How to Plant a Kitchen Herb Garden

Herbs are easy to grow, they don’t take up a lot of space and they are a healthy way to add more flavor to your cooking. Whether you’re a beginning gardener or looking to elevate your culinary skills, an herb garden is the way to go.

Having fresh herbs on hand is always a great idea whether you use them for cooking, making your own natural beauty products or simply enjoying their look and aroma. Most common herbs can be grown indoors as well as outside. They adapt easily to life in containers, so grow them on a windowsill or outside on the patio.

Different aromatic potted herbs on windowsill indoors

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Different aromatic potted herbs on windowsill indoors

Photo by: New Africa

New Africa

Deciding What Herbs to Grow

Of course, you’ll want to grow your favorite flavor and fragrance herbs. But also think about which herbs you can reasonably care for. Some herbs are super-simple to grow and can be used in a variety of dishes, like chives, peppermint and parsley. Basil and thyme require more sunlight and can be a little more difficult to grow indoors, especially during the shorter days of winter when you have to use a grow light. Most herbs need about six to eight hours of sunlight in order to thrive.

Space is another consideration. Certain herbs like bay laurel, rosemary, lemongrass and lavender can grow into shrubs. If planting outside, give them plenty of space to expand. If growing indoors, be sure to trim them back often to keep their size in check.

Some herbs yield a surprisingly large amount. For typical culinary purposes, a single rosemary, oregano or tarragon plant should suffice. But if you plan to dry oregano, you might need two plants. If you hope to freeze a year’s worth of basil pesto, you’ll need probably 10 to 12 plants.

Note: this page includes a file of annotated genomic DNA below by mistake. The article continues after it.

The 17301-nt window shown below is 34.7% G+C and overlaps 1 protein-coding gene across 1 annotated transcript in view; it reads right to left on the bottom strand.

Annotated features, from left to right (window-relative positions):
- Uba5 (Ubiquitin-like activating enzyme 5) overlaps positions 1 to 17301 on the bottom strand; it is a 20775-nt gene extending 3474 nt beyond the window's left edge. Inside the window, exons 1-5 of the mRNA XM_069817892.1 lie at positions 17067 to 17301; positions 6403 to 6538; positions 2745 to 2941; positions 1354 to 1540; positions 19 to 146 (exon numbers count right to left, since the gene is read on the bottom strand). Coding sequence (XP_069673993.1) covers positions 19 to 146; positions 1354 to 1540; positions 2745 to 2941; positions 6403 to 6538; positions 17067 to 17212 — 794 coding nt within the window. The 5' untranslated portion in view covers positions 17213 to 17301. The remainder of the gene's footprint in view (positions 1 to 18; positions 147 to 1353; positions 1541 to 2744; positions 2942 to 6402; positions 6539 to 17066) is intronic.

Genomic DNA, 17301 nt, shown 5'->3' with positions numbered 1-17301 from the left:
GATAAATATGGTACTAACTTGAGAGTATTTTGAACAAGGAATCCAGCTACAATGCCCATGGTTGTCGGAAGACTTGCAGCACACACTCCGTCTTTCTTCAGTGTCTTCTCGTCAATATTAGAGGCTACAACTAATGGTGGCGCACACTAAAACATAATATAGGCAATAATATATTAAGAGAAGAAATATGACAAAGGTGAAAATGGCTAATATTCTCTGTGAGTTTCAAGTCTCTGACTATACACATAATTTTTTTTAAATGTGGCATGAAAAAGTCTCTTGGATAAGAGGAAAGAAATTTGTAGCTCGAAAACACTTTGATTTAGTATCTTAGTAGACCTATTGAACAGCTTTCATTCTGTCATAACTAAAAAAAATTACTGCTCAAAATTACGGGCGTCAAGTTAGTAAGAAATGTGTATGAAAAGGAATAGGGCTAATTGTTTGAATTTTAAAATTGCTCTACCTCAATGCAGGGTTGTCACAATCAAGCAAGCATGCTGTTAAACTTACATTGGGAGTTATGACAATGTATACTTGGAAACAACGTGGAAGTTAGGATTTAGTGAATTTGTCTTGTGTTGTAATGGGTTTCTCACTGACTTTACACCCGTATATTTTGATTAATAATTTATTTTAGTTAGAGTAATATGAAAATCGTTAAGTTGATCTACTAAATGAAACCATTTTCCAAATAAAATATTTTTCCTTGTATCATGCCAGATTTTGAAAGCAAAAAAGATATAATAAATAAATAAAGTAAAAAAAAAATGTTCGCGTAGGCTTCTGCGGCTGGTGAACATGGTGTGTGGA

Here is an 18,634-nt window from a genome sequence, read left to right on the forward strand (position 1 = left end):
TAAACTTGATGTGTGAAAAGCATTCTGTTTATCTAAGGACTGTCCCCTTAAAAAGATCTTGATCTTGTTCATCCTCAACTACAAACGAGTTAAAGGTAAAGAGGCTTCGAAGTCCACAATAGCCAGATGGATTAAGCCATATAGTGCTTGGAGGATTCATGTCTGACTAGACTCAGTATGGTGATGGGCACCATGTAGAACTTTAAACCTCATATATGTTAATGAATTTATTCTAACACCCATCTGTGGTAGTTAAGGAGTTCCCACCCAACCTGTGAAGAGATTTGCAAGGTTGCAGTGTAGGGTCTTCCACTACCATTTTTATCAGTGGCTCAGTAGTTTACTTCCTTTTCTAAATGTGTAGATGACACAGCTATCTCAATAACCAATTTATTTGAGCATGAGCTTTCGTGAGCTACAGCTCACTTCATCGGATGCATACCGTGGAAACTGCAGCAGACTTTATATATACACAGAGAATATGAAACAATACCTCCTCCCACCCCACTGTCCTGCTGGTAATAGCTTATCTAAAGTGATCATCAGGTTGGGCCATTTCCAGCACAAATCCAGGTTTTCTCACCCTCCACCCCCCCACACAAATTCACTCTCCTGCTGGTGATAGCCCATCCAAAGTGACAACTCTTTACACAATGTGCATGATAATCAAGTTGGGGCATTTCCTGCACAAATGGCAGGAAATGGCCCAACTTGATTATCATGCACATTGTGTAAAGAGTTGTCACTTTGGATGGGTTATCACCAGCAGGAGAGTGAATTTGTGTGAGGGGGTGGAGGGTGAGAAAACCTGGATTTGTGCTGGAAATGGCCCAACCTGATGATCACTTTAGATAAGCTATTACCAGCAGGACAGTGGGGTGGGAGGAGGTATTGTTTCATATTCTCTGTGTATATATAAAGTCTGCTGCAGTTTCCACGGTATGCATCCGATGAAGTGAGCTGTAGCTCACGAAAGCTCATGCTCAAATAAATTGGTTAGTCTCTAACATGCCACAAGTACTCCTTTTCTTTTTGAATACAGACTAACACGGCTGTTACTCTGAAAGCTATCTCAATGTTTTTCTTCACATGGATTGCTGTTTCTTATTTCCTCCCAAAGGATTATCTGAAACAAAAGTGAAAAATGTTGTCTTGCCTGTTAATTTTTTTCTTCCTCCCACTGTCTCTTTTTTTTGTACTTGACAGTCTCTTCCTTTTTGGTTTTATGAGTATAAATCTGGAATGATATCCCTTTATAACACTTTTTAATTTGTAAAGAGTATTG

Companion Planting for Herbs

If you are planting different herbs in the same container or in a small garden bed, make sure their growing needs — soil, water and sunlight — are similar. For example, basil, cilantro and parsley all like moist but well-draining soil, a lot of direct light and they do best when they are harvested often so, they can be planted in the same vessel or garden bed. Herbs like rosemary, thyme and sage prefer sandy soils that can dry out between watering, so don’t put them in the same pot as the previous group. But, all of the previously mentioned herbs like a lot of sunshine, so you can give them the same light exposure, just make sure they're in different containers for watering purposes.

Growing Herbs Indoors

Herbs come in a wide range of sizes to fit just about any pot, planter or hanging basket. Give each one its own container or combine several of your favorites in a larger planter to create a mini garden. An all-purpose, soil-less potting mix usually works well for these plants. If you plan to harvest from your potted herbs, it’s a good idea to cover the surface of the potting mix with aquarium gravel or pebbles; that prevents the mix from splashing up when you water, so the leaves stay clean. Give your herbs lots of light: ideally, eight hours or more of sun a day.

Indoor Herb Gardens

Growing Herbs Outdoors

Ideally, the best place for your outdoor kitchen herb garden would be as close to your kitchen as possible. But that’s not always possible. Look for a spot that gets 6 to 8 hours of direct sun a day. Although, during the heat of the summer, depending on what herb you are growing, too much sunlight may scorch your plants. If you’re concerned that may be a possibility, plant your herbs in containers so they can easily be moved to the shade when needed — plant stands with casters make it easy.